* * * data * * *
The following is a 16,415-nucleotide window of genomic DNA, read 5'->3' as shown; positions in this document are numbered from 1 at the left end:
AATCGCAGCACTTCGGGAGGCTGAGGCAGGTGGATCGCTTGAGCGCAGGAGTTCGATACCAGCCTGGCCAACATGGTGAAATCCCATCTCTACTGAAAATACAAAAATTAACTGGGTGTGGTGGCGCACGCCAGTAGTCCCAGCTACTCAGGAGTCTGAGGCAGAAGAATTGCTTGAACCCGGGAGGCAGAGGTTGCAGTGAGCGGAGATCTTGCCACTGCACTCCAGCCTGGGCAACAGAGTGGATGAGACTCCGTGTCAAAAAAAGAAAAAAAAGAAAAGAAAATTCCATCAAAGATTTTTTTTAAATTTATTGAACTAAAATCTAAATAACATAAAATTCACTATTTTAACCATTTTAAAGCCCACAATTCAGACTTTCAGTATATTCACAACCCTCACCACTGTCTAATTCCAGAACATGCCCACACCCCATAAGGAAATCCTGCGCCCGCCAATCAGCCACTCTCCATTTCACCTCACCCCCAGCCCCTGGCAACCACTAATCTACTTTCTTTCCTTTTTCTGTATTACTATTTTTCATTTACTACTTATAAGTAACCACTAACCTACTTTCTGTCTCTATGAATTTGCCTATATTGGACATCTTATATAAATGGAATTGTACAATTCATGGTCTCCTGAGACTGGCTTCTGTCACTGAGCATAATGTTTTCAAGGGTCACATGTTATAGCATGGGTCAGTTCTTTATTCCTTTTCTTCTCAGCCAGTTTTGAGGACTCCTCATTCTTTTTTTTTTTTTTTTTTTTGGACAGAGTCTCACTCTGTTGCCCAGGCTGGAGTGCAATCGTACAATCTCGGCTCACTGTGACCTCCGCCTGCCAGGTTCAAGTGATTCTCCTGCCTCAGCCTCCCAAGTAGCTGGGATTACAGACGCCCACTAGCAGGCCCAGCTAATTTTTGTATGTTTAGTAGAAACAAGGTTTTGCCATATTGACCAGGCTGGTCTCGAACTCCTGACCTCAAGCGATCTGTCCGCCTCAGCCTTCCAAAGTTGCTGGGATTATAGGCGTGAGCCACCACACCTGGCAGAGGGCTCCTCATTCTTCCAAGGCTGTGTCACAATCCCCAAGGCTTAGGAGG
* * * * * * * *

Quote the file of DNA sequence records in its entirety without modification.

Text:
The following is a 16,415-nucleotide window of genomic DNA, read 5'->3' as shown; positions in this document are numbered from 1 at the left end:
AATCGCAGCACTTCGGGAGGCTGAGGCAGGTGGATCGCTTGAGCGCAGGAGTTCGATACCAGCCTGGCCAACATGGTGAAATCCCATCTCTACTGAAAATACAAAAATTAACTGGGTGTGGTGGCGCACGCCAGTAGTCCCAGCTACTCAGGAGTCTGAGGCAGAAGAATTGCTTGAACCCGGGAGGCAGAGGTTGCAGTGAGCGGAGATCTTGCCACTGCACTCCAGCCTGGGCAACAGAGTGGATGAGACTCCGTGTCAAAAAAAGAAAAAAAAGAAAAGAAAATTCCATCAAAGATTTTTTTTAAATTTATTGAACTAAAATCTAAATAACATAAAATTCACTATTTTAACCATTTTAAAGCCCACAATTCAGACTTTCAGTATATTCACAACCCTCACCACTGTCTAATTCCAGAACATGCCCACACCCCATAAGGAAATCCTGCGCCCGCCAATCAGCCACTCTCCATTTCACCTCACCCCCAGCCCCTGGCAACCACTAATCTACTTTCTTTCCTTTTTCTGTATTACTATTTTTCATTTACTACTTATAAGTAACCACTAACCTACTTTCTGTCTCTATGAATTTGCCTATATTGGACATCTTATATAAATGGAATTGTACAATTCATGGTCTCCTGAGACTGGCTTCTGTCACTGAGCATAATGTTTTCAAGGGTCACATGTTATAGCATGGGTCAGTTCTTTATTCCTTTTCTTCTCAGCCAGTTTTGAGGACTCCTCATTCTTTTTTTTTTTTTTTTTTTTGGACAGAGTCTCACTCTGTTGCCCAGGCTGGAGTGCAATCGTACAATCTCGGCTCACTGTGACCTCCGCCTGCCAGGTTCAAGTGATTCTCCTGCCTCAGCCTCCCAAGTAGCTGGGATTACAGACGCCCACTAGCAGGCCCAGCTAATTTTTGTATGTTTAGTAGAAACAAGGTTTTGCCATATTGACCAGGCTGGTCTCGAACTCCTGACCTCAAGCGATCTGTCCGCCTCAGCCTTCCAAAGTTGCTGGGATTATAGGCGTGAGCCACCACACCTGGCAGAGGGCTCCTCATTCTTCCAAGGCTGTGTCACAATCCCCAAGGCTTAGGAGG